The government, elected officials and bureaucrats alike, in a democracy has many jobs but one duty – to uphold the law. If the people in government are unwilling to fulfill their duty, they should ask themselves why anyone should obey the new laws they pass while in power.
The law in this democracy allows for peaceful protest. Freedom of assembly is enshrined in the Charter of Rights and Freedoms. Like all freedoms, there are limits. Citizens are free to assemble in public places to protest, grieve, celebrate, communicate. Once that assembly involves the occupation of government offices and the blocking of roads and railways, it infringes upon the rights of others to move freely and it breaks the law.
More often than not, the police in this country arrive, inform the citizens that their assembly is now in violation of the law and ask them to leave. Although ignorance of the law is not a legal defence (meaning the police have the legal authority to show up and immediately make arrests), police officers inform the gathered citizens of the unlawfulness of their actions because arrests are the last resort. Whether it’s domestic disputes or disturbing the peace, the longstanding practice of Canadian police forces is to give citizens the opportunity to back down.
If those citizens are still unwilling to legalize their behaviour, they are arrested.
Many of the current protests across Canada - like the one held in Prince George last Saturday - are legal. Many are not and those protests should be handled accordingly.
Some of the most passionate protesters are on social media, comparing their causes to Martin Luther King and Gandhi. Aside from the vanity of equating oneself to King or Gandhi (the equivalent of picking up a guitar and proclaiming to be like Bob Dylan), these protesters clearly don’t know much about either man or the protest movements they led. Gandhi and King knew their acts of civil disobedience were in violation of the law and would lead to their arrest. They welcomed it. The black men and women who occupied whites-only lunch counters in the South (the customers were still allowed to eat and the staff were still allowed to cook and serve) were specifically chosen for their calm patience. They would not get upset when people yelled at them, threw things at them or physically assaulted them. When police officers arrived, the protesters told them they would not leave until they were arrested but would not resist arrest or confinement in any way.
Instead, it appears so many of the protesters resist arrest (passive resistance is still resistance), call the arresting officers horrible names and claim that any physical restraint used on them is an act of violence. King and his supporters knew the difference between a night stick smashed over your head and an officer firmly leading you to the back of a squad car.
Most of the current online rants on both sides are horrible, not only because they are intentionally ignorant of the issues and the history but also because they promote more conflict. Political parties, social (anti-social?) activists and environmental groups are the worst, with their email blasts and Facebook posts to their supporters, stoking the outrage and then pleading for money to keep up the good fight. When the battle ends, the cash stops flowing in so these hucksters just want to keep the conflict going.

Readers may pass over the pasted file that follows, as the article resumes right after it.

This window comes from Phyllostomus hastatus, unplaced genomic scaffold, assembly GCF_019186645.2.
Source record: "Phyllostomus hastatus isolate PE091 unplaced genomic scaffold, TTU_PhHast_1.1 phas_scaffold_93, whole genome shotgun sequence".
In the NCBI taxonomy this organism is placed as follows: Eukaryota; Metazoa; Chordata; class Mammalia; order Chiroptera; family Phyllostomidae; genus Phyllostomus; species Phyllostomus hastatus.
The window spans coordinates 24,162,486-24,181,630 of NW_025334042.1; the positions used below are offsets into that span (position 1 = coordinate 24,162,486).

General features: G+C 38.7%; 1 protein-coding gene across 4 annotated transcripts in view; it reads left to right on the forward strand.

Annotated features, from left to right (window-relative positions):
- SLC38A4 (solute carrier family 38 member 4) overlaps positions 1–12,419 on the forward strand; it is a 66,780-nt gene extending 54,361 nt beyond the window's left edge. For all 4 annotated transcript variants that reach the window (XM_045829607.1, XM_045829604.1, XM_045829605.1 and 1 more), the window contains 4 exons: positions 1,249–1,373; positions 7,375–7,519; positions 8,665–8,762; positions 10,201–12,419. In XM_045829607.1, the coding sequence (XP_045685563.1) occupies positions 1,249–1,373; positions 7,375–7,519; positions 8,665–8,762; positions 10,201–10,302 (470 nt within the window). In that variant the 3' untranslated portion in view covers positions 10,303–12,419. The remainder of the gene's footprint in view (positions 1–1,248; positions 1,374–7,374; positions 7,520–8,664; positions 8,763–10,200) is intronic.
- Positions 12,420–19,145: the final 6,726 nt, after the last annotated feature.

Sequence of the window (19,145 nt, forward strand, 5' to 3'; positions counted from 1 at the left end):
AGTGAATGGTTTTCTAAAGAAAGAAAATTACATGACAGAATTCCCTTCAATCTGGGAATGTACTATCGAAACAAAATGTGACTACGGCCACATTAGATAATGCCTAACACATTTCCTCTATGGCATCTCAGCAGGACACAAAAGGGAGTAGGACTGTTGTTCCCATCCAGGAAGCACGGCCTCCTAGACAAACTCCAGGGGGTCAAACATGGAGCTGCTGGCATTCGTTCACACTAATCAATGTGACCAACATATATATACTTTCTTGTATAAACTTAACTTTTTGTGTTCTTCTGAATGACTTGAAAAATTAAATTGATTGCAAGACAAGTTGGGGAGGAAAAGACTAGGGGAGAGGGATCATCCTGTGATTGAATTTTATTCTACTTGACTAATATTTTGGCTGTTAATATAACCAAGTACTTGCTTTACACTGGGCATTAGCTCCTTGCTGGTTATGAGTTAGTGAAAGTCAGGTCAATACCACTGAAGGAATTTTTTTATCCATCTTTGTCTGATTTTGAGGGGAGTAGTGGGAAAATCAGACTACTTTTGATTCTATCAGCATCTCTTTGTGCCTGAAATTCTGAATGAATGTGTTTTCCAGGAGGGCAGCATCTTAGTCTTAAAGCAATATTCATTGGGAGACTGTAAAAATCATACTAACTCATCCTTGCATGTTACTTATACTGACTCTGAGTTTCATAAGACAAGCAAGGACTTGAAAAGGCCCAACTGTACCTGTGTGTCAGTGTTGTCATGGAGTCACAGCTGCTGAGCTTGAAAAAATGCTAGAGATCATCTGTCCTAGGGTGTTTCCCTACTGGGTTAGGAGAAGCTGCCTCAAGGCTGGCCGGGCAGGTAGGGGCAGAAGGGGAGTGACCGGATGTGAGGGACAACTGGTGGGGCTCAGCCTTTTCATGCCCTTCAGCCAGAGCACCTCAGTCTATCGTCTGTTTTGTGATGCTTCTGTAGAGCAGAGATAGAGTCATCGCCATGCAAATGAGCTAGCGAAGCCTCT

Beware also the hypocrites. How can someone rip up teachers contracts while in government, forcing teachers to wage a 15-year legal battle to get their rights back and then, without any sense of shame, demand the premier use the rule of law to deal with protesters blocking entrance to the Legislature? And how can someone insist governments respect legal decisions recognizing the authority of First Nations and then shamelessly argue that the government and the courts have no authority when the ruling doesn’t go their way?
"I submit that an individual who breaks a law that conscience tells him is unjust, and who willingly accepts the penalty of imprisonment in order to arouse the conscience of the community over its injustice, is in reality expressing the highest respect for law,” King wrote in Letter from Birmingham Jail.
Note the language - “willingly accepts the penalty of imprisonment” and “expressing the highest respect for law.”
King had faith in two concepts that were, at the time, in opposition. He believed in the righteousness of his cause (and his ability to convince others of his righteousness through dialogue) and he also believed in justice and the law, even when it put him in a cage. Whether you support the current protests or any other acts of civil disobedience or not, everyone who believes in democracy can agree on two things – the right to lawfully protest and the sanctity of the law.
If the protest is unlawful and if the protesters are unwilling to back down once the police show up, the protesters should be respectfully and safely arrested without delay. The protesters being arrested should be likewise respectful of the arresting officers and the courts doing their jobs enforcing the law. If the police, the protesters or counter-protesters are violent or incite violence, they should be legally held responsible.
The police, the courts and the law itself are imperfect instruments to build a just and democratic society but they are the best tools we have. While they have failed us at specific times, they have also been tremendously successful over the course of our common history.
- Editor-in-chief Neil Godbout